By Tanya Silverman
Margaret Thatcher’s Quotes and Titles
Upon the recent death of Margaret Thatcher, the Conservative Prime Minister of Britain from 1979-1990, one popular press subject is that she was a strong female leader that had a controversial, and often negative, relationship with feminism.
“I owe nothing to women’s lib,” Thatcher, Britain’s first, and so far only, woman PM, stated in an interview in 1982. She also said, “The battle for women’s rights has largely been won.”
Rather than fighting for causes for her gender, she campaigned for a free-market economy against communism, social programs and unions, apparently having no reservations on being against feminism or feminists: “The feminists hate me, don’t they? And I don’t blame them. For I hate feminism. It is poison.”
In spite of all these quotes, Thatcher was nevertheless known as a very strong woman, earning her nickname, the “Iron Lady.” As cartoons circulated of her beating up male politicians, she only appointed one other woman to any of her cabinets, and froze child benefits without sympathy for working mothers.
Even before she was elected PM, she implemented the infamous policy of banning free milk for children over seven, resulting in a nickname that remained throughout her political career: “Margaret Thatcher, Milk Snatcher.”
Pop Star Quotes and Titles
Politicians and “girl power” aside, most pop music fans have focused less on Haliwell or the Spice Girls and more on recent icons. However, many of these recently-arisen female pop stars have chosen to distance themselves from identifying as feminists.
Taylor Swift’s response to whether she identified as a feminist was: “I don’t really think about things as guys versus girls. I never have. I was raised by parents who brought me up to think if you work as hard as guys, you can go far in life.”
Without even being asked, some of Katy Perry’s first words after receiving the 2012 Billboard’s Woman of the Year were: “I am not a feminist, but I do believe in the strength of women.”
Consultation with Experts on Women’s Studies
The concept of feminism is defined as “the theory of the political, economic, and social equality of the sexes,” as well as “organized activity on behalf of women’s rights and interests.” Simply put, these seem like positive ideals to try and attain. Why has feminism been so controversial, and even unattractive, with prominent women?
To get a better understanding feminism and female figures, BTR consulted faculty members from George Washington University’s Women’s Studies Program.
Ami Lynch, Adjunct Professor of Women’s Studies at GWU, brings up a commonly-associated falsehood about feminism, that it is anti-male. Rather, feminism is anti-patriarchy, and against oppression in general. Lynch links this into Lady Gaga’s statement on not being a feminist: “Lady Gaga in that statement seems to be doing a great job of keeping the patriarchy in business,which is unfortunate because there are lots of things she does that seem to disrupt the patriarchy.”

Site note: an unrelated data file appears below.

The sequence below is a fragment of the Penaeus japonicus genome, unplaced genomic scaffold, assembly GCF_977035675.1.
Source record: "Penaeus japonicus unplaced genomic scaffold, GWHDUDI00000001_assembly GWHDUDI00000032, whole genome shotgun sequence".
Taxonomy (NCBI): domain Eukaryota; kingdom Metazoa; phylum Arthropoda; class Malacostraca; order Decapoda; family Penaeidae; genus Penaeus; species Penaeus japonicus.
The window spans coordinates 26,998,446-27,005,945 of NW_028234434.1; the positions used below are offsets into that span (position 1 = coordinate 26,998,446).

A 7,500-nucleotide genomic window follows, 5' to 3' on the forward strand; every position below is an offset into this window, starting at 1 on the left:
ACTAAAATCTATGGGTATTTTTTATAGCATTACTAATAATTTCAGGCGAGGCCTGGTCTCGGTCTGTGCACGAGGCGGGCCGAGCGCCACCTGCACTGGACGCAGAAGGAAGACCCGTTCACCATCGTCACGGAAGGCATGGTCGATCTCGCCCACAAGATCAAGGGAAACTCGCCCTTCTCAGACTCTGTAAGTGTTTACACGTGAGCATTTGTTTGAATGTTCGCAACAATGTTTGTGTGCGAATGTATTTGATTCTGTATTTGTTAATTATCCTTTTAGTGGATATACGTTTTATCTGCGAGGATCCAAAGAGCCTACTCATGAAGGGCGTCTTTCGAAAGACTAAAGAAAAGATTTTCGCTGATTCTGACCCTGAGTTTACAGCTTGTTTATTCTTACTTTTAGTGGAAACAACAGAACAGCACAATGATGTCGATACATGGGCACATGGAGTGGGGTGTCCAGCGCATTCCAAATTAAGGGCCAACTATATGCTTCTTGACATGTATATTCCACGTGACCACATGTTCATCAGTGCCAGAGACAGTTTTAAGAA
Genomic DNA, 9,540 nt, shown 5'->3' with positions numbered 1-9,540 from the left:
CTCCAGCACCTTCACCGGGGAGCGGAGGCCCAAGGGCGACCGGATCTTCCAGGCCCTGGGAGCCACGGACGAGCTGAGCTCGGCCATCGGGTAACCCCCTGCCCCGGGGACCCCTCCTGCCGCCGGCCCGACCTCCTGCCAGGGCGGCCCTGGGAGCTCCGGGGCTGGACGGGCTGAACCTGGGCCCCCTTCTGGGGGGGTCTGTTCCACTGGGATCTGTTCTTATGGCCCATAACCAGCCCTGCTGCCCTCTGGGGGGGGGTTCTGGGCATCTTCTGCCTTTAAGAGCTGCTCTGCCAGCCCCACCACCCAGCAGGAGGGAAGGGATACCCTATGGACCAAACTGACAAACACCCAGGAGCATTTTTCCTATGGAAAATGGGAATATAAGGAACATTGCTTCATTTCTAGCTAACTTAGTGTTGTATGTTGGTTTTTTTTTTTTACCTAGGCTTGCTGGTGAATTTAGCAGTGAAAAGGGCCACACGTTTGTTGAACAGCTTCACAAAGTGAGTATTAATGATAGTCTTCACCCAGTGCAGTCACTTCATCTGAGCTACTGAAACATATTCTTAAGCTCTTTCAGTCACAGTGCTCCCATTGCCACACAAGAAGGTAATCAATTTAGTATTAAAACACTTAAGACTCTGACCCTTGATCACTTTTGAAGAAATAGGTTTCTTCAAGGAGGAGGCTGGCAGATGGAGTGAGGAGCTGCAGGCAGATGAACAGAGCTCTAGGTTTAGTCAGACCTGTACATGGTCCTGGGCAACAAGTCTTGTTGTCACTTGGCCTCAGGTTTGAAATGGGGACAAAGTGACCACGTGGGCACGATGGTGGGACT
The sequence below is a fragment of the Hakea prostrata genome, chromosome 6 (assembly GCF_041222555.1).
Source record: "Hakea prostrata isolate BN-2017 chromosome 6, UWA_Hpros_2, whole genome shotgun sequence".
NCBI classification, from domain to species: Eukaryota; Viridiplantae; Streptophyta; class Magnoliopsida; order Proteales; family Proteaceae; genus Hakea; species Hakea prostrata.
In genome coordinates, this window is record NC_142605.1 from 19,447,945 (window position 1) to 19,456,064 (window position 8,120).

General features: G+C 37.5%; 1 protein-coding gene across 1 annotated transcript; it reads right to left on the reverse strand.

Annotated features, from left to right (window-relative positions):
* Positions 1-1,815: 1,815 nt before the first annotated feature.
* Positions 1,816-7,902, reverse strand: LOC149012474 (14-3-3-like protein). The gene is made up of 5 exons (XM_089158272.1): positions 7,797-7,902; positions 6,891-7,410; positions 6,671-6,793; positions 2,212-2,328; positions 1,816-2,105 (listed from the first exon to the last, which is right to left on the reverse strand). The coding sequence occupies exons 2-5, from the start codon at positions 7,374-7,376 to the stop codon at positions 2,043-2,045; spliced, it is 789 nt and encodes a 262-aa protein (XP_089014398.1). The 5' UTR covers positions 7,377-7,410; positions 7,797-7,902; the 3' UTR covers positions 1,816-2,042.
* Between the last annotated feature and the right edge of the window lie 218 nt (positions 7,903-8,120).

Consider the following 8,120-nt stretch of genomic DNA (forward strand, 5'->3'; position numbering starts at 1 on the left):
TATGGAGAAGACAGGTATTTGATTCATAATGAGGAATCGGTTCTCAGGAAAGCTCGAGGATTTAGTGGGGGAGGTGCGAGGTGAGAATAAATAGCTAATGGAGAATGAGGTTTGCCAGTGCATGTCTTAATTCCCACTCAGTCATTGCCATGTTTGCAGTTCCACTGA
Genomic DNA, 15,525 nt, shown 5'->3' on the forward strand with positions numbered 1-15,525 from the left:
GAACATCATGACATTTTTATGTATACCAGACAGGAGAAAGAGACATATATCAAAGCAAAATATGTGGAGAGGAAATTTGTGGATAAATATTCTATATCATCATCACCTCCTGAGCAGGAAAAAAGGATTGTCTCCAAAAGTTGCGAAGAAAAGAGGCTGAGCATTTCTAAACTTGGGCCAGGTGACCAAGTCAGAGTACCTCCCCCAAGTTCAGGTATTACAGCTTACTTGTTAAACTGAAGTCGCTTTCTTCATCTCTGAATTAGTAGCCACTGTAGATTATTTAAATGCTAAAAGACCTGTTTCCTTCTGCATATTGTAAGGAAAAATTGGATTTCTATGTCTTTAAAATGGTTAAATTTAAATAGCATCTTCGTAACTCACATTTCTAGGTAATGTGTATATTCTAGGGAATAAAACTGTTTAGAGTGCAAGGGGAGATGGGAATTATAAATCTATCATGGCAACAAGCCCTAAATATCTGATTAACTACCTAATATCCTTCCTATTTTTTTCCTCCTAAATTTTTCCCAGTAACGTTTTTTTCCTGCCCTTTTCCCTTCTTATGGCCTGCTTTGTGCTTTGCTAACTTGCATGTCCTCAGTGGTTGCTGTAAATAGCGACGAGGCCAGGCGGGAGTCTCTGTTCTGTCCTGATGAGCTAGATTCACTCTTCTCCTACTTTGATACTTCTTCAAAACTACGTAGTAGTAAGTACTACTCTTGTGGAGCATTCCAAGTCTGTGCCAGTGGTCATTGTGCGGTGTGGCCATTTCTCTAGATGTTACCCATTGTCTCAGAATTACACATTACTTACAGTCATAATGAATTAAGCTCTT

In terms of Margaret Thatcher, Lynch disagrees with the former Prime Minister’s quote about women’s liberation being over.
“Anyone that doesn’t think they have somehow been lifted up by the efforts of women before them is probably ignoring the fact that she is standing on these women’s backs thanklessly,” says Lynch.
Furthermore, Lynch does not believe that people solely identifying themselves as feminists is the most important means of working against oppression and toward goals like equality, freedom.
Dan Moshenberg, Director of the Women’s Studies Program at GWU, examines Margaret Thatcher’s quote about being at odds with feminists.
“I don’t know what Margaret Thatcher meant by a ‘feminist,’” says Moshenberg. “There are so many different kinds of feminists in the world, including organized feminist communities, in England alone, and throughout the world, that to make a broad statement like that is self-serving, on her part.”
To understand modern feminism, Moshenberg describes, “It’s a rich and diverse and constantly changing and expanding field.”
He argues that it is a larger issue that Thatcher believed that women’s liberation was over, taking all of her own credit for considering herself being beyond class, gender and disability. Given her history before her election as PM, Moshenberg states, it was no surprise that Thatcher’s policies were detrimental to her domestic policies towards all types of women, whether young, poor or of color, not to mention negative to women internationally.
Strong Legacy, Consistent Popularity and Broader Notions of Feminism
Though she died of a stroke last month, Margaret Thatcher’s legacy is strong, which is evident rhetorically. “Thatcherism” is a term still in use, and this woman, and her policies, are still often considered in British politics.
Margaret Thatchers casket.
Photo courtesy of Minoritenplatz8
For whatever reason they do not identify themselves as feminists, whether they hold false connotations of the concept or truly stand against it, female pop stars will continue recording their highly-produced, catchy hits. For whatever greater struggle is occurring for the majority of women, whether it’s their role in at home, school or work, these entertainment icons are free to flourish in media attention and simultaneously maintain their own brands of perfume and snack foods.
Feminism is an important topic, socially, economically, politically and culturally. It says a lot that a woman can be a strong, successful figure and not be a feminist, but that should not undermine the principles and significance of feminism in itself. Even if females can be elected memorable leaders of powerful countries and women can build empires on their names based on their music stardom, gender inequalities still exist worldwide, from gaps in pay and societal expectations in countries like America to restrictions of driving and voting in places like Saudi Arabia.